When food is taken, it is broken down into smaller components. Sugars and carbohydrates are thus broken down into glucose for the body to utilize them as an energy source. The liver is also able to manufacture glucose.
In normal persons the hormone insulin, which is made by the beta cells of the pancreas, regulates how much glucose is in the blood. When there is excess of glucose in blood, insulin stimulates cells to absorb enough glucose from the blood for the energy that they need.
Insulin also stimulates the liver to absorb and store any excess glucose that is in the blood. Insulin release is triggered after a meal when there is a rise in blood glucose. When blood glucose levels fall, during exercise for example, insulin levels fall too.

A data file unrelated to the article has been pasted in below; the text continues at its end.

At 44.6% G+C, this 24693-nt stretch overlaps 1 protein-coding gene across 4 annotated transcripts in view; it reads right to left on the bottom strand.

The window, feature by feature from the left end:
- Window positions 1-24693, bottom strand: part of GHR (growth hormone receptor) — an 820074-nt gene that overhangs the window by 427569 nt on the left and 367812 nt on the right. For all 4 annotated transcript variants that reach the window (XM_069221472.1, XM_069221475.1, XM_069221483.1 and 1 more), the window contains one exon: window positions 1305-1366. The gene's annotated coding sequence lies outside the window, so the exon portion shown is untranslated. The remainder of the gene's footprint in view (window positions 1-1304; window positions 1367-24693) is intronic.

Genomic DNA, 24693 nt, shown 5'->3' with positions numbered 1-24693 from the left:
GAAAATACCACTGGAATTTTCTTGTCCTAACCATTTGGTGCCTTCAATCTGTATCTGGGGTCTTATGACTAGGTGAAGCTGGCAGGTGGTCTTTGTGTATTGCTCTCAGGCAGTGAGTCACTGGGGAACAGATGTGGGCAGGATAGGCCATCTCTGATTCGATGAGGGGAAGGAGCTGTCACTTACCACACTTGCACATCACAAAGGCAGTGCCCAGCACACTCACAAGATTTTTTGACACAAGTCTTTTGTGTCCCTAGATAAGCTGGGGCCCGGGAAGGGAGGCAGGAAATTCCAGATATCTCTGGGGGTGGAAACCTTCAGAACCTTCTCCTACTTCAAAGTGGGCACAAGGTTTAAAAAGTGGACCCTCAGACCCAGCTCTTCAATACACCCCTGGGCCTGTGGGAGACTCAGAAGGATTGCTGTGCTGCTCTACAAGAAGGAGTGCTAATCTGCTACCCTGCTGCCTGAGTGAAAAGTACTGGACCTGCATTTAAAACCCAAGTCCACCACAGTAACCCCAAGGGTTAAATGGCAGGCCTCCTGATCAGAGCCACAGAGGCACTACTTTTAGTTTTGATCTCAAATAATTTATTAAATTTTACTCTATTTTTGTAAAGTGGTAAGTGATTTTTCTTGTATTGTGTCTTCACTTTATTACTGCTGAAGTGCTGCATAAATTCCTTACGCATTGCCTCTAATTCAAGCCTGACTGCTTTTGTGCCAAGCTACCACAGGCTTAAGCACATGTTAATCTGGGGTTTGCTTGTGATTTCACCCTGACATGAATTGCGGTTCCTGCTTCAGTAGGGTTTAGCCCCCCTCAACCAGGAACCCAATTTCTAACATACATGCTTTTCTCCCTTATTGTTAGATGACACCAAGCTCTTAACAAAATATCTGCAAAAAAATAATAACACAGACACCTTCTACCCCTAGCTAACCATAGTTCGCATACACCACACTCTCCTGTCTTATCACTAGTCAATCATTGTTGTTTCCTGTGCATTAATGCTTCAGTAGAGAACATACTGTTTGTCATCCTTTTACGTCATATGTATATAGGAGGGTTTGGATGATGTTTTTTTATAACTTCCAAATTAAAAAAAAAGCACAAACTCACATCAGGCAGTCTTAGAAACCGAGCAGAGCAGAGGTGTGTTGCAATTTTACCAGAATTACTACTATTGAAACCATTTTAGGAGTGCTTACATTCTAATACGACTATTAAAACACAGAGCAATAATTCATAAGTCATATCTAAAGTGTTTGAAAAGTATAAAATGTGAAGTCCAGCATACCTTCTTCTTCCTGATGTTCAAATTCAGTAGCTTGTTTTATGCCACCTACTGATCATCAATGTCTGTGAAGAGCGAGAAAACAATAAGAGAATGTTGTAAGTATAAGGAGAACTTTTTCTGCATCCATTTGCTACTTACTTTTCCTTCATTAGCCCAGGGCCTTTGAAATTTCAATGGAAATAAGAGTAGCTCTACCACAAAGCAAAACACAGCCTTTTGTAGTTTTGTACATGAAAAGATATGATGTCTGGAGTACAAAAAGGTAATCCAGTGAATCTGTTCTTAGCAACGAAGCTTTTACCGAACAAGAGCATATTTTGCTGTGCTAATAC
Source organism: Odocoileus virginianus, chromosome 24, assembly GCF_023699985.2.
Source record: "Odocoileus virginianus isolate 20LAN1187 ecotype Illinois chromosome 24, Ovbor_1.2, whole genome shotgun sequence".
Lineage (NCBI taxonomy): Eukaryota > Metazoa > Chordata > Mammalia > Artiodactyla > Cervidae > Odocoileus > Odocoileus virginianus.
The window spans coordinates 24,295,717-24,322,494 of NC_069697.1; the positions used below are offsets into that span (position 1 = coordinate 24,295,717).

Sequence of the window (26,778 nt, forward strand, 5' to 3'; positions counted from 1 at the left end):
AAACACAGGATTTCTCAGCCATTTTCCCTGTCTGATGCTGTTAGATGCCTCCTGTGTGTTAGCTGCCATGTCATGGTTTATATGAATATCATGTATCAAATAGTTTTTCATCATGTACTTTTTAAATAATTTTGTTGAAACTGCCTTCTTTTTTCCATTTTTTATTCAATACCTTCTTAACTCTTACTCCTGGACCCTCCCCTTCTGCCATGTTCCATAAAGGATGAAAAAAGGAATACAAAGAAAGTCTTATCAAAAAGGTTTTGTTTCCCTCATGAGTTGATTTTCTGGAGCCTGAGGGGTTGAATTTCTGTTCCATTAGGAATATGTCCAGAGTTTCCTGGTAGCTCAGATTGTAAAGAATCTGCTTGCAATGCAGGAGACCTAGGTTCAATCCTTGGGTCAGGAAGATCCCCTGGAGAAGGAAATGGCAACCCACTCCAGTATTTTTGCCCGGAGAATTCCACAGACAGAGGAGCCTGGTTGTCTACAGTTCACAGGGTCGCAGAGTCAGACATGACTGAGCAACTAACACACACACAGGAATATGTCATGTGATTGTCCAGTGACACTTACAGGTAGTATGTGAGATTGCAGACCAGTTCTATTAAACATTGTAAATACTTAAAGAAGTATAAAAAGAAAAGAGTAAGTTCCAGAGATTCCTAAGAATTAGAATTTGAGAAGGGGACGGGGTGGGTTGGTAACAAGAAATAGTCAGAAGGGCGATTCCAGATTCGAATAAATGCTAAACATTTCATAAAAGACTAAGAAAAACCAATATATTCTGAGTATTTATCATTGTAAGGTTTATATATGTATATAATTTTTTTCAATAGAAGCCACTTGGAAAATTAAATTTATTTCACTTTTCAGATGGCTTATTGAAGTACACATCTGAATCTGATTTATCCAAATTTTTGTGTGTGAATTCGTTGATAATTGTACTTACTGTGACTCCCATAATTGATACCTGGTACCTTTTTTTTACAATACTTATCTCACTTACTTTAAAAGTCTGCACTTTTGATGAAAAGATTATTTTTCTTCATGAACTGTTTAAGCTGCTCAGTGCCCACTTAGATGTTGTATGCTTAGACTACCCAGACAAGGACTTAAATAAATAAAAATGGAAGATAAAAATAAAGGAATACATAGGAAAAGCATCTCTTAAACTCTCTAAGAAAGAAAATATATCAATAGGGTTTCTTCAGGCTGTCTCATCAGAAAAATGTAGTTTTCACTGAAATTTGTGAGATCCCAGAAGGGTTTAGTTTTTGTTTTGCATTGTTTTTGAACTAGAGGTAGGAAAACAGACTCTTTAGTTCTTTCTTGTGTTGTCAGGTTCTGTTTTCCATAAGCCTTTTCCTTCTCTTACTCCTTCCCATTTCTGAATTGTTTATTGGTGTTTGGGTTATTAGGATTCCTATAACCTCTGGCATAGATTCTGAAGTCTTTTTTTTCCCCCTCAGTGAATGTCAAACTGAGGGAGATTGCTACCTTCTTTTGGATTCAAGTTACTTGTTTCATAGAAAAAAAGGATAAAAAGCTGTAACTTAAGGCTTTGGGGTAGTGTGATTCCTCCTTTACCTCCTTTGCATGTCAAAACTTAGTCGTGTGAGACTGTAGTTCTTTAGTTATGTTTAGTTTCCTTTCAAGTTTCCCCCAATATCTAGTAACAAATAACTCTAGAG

High insulin will promote glucose uptake, glycolysis (break down of glucose), and glycogenesis (formation of storage form of glucose called glycogen), as well as uptake and synthesis of amino acids, proteins, and fat.
Low insulin will promote gluconeogenesis (breakdown of various substrates to release glucose), glycogenolysis (breakdown of glycogen to release gluose), lipolysis (breakdown of lipids to release glucose), and proteolysis (breakdown of proteins to release glucose). Insulin acts via insulin receptors.